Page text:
Emma Watson has surprised fans by hiding novels around the world to mark International Women's Day.
The Harry Potter actress and her "book fairies" have been dropping off copies of works by feminist authors including Gloria Steinem, Caitlin Moran and Maya Angelou in public places in countries across the globe.
Watson, 26, has penned a personal note in the novels, which she selected for her book club Our Shared Shelf.
She wrote on Twitter: "From midnight NYC time, book fairies around the WORLD will start hiding feminist books to mark #IWD #IWDoursharedshelf @the_bookfairies."
So far people have reported finding books at places including the British Library, the Crossbones Graveyard, in south London, and the Orto Botanico in Milan.
One person tweeted: "Found some treasure at the crossbones graveyard from a book fairy!! And on #InternationalWomensDay aswell!! #bookfairies."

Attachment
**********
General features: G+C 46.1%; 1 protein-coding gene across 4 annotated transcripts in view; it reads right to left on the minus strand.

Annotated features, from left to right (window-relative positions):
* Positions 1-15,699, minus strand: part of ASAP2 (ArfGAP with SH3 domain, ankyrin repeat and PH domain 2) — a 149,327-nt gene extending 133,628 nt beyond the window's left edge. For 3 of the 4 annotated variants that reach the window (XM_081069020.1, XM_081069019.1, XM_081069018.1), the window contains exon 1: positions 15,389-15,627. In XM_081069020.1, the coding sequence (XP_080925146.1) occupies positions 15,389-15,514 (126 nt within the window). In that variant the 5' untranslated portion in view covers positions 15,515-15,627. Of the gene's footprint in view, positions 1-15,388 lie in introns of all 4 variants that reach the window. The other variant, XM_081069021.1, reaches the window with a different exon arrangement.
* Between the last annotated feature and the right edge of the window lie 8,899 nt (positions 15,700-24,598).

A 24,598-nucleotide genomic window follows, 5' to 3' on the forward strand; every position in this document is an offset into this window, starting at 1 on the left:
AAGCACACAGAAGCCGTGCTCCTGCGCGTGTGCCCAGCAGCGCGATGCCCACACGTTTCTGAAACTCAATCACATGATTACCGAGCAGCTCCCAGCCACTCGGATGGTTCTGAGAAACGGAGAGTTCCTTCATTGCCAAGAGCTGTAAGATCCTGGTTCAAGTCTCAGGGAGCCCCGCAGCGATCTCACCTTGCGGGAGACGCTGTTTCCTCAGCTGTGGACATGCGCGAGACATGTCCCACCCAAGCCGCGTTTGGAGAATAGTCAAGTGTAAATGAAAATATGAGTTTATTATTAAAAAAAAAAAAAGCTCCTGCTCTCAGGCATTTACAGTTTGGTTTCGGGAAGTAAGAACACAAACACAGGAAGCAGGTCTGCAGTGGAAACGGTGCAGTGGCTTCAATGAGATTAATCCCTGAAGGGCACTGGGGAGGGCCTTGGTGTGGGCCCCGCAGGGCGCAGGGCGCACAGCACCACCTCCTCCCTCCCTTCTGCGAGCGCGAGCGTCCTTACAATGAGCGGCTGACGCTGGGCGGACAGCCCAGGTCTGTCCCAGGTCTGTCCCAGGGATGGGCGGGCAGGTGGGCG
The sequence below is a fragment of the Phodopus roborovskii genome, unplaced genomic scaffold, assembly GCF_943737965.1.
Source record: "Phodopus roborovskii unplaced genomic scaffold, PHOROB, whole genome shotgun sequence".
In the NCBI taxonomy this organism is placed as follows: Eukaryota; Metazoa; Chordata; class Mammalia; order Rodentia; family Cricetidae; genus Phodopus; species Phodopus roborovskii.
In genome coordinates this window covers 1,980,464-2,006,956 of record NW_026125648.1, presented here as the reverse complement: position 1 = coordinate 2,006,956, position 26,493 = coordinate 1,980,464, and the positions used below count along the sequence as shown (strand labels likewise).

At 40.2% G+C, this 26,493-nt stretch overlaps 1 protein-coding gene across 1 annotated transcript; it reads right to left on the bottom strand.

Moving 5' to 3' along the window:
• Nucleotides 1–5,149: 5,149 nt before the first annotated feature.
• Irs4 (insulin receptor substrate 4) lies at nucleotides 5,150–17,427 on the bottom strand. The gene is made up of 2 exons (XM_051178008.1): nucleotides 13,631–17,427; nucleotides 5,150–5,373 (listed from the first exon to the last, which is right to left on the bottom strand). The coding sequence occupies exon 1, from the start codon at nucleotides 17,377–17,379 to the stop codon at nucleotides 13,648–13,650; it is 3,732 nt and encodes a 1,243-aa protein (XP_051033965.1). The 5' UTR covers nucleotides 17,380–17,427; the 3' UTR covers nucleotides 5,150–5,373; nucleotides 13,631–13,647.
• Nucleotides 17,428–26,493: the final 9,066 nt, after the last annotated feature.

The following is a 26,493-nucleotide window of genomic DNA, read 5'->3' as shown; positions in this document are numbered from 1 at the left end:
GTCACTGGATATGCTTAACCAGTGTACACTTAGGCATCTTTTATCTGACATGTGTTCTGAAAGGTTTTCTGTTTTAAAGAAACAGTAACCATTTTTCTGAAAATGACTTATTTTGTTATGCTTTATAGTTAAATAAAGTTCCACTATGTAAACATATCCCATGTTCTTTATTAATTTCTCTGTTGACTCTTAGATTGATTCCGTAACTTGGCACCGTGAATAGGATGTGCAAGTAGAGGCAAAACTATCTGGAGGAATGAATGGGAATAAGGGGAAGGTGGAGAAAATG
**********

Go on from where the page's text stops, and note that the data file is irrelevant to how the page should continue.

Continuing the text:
Another, who found a book hidden in Taiwan, said: "Thrilled to find this nugget in Taipei MRT! Can't wait to dig into it!"
Moran's book How To Be A Woman is among those being squirrelled away in secret places.
"Emma Watson's international Hidden Books Give-away for #InternationalWomensDay is just ... so magic," she tweeted.
The mission got started as part of the Books On The Underground movement, which sees "book fairies" leaving their favourite reads at Tube stations for commuters to find and enjoy. The idea is that the books are then returned to the Underground for more readers to pick up.
The concept has spread to more than 20 other countries.
Watson - who launched her book club in 2016 - has worked with the organisation before.
In November, she dashed around Tube stations in London hiding copies of Angelou's Mom & Me & Mom, which was that month's pick for her club.
The actress is known for her feminist stance but last week was forced to speak out after critics claimed her decision to pose topless was hypocritical.
The Beauty And The Beast actress triggered a backlash when she was photographed for Vanity Fair magazine wearing a jacket with nothing underneath, with some commentators accusing her of being anti-feminist.
But she told the BBC: "Feminism is about giving women choice, feminism is not a stick with which to beat other women. It's about freedom, it's about liberation, it's about equality."
Watson went on: "I really don't know what my tits have to do with it."